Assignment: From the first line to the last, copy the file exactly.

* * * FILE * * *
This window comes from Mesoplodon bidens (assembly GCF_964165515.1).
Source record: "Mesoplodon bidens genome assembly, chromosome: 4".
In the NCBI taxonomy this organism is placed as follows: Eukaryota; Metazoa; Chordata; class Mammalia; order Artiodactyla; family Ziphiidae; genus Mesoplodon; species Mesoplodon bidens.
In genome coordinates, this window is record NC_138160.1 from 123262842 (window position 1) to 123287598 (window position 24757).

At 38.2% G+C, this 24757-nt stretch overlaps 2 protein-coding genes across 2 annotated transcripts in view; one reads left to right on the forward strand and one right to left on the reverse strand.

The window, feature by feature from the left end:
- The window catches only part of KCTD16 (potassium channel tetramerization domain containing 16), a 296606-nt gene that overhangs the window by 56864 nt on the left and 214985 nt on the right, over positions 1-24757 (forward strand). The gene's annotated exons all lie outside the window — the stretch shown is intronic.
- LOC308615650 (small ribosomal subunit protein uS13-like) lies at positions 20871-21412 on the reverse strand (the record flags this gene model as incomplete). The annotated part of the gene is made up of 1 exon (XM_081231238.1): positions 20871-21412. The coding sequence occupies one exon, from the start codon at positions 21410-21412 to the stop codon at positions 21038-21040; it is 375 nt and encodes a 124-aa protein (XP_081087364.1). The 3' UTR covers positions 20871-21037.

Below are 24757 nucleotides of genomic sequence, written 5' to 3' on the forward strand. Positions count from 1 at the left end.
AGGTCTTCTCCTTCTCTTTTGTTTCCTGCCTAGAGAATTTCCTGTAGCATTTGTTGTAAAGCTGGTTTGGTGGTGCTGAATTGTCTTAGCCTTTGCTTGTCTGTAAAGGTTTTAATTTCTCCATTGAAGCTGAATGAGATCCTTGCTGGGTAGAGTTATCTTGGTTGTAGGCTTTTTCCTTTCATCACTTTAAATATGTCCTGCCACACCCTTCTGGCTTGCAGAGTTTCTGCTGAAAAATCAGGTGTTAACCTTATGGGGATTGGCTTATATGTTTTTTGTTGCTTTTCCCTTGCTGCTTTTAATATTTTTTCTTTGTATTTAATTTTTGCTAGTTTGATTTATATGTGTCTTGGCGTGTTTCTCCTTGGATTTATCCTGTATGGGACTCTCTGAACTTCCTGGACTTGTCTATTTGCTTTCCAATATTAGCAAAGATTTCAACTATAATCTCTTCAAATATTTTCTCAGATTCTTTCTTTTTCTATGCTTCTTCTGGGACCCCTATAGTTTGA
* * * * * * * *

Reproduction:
This window comes from Mesoplodon bidens (assembly GCF_964165515.1).
Source record: "Mesoplodon bidens genome assembly, chromosome: 4".
In the NCBI taxonomy this organism is placed as follows: Eukaryota; Metazoa; Chordata; class Mammalia; order Artiodactyla; family Ziphiidae; genus Mesoplodon; species Mesoplodon bidens.
In genome coordinates, this window is record NC_138160.1 from 123262842 (window position 1) to 123287598 (window position 24757).

At 38.2% G+C, this 24757-nt stretch overlaps 2 protein-coding genes across 2 annotated transcripts in view; one reads left to right on the forward strand and one right to left on the reverse strand.

The window, feature by feature from the left end:
- The window catches only part of KCTD16 (potassium channel tetramerization domain containing 16), a 296606-nt gene that overhangs the window by 56864 nt on the left and 214985 nt on the right, over positions 1-24757 (forward strand). The gene's annotated exons all lie outside the window — the stretch shown is intronic.
- LOC308615650 (small ribosomal subunit protein uS13-like) lies at positions 20871-21412 on the reverse strand (the record flags this gene model as incomplete). The annotated part of the gene is made up of 1 exon (XM_081231238.1): positions 20871-21412. The coding sequence occupies one exon, from the start codon at positions 21410-21412 to the stop codon at positions 21038-21040; it is 375 nt and encodes a 124-aa protein (XP_081087364.1). The 3' UTR covers positions 20871-21037.

Below are 24757 nucleotides of genomic sequence, written 5' to 3' on the forward strand. Positions count from 1 at the left end.
AGGTCTTCTCCTTCTCTTTTGTTTCCTGCCTAGAGAATTTCCTGTAGCATTTGTTGTAAAGCTGGTTTGGTGGTGCTGAATTGTCTTAGCCTTTGCTTGTCTGTAAAGGTTTTAATTTCTCCATTGAAGCTGAATGAGATCCTTGCTGGGTAGAGTTATCTTGGTTGTAGGCTTTTTCCTTTCATCACTTTAAATATGTCCTGCCACACCCTTCTGGCTTGCAGAGTTTCTGCTGAAAAATCAGGTGTTAACCTTATGGGGATTGGCTTATATGTTTTTTGTTGCTTTTCCCTTGCTGCTTTTAATATTTTTTCTTTGTATTTAATTTTTGCTAGTTTGATTTATATGTGTCTTGGCGTGTTTCTCCTTGGATTTATCCTGTATGGGACTCTCTGAACTTCCTGGACTTGTCTATTTGCTTTCCAATATTAGCAAAGATTTCAACTATAATCTCTTCAAATATTTTCTCAGATTCTTTCTTTTTCTATGCTTCTTCTGGGACCCCTATAGTTTGA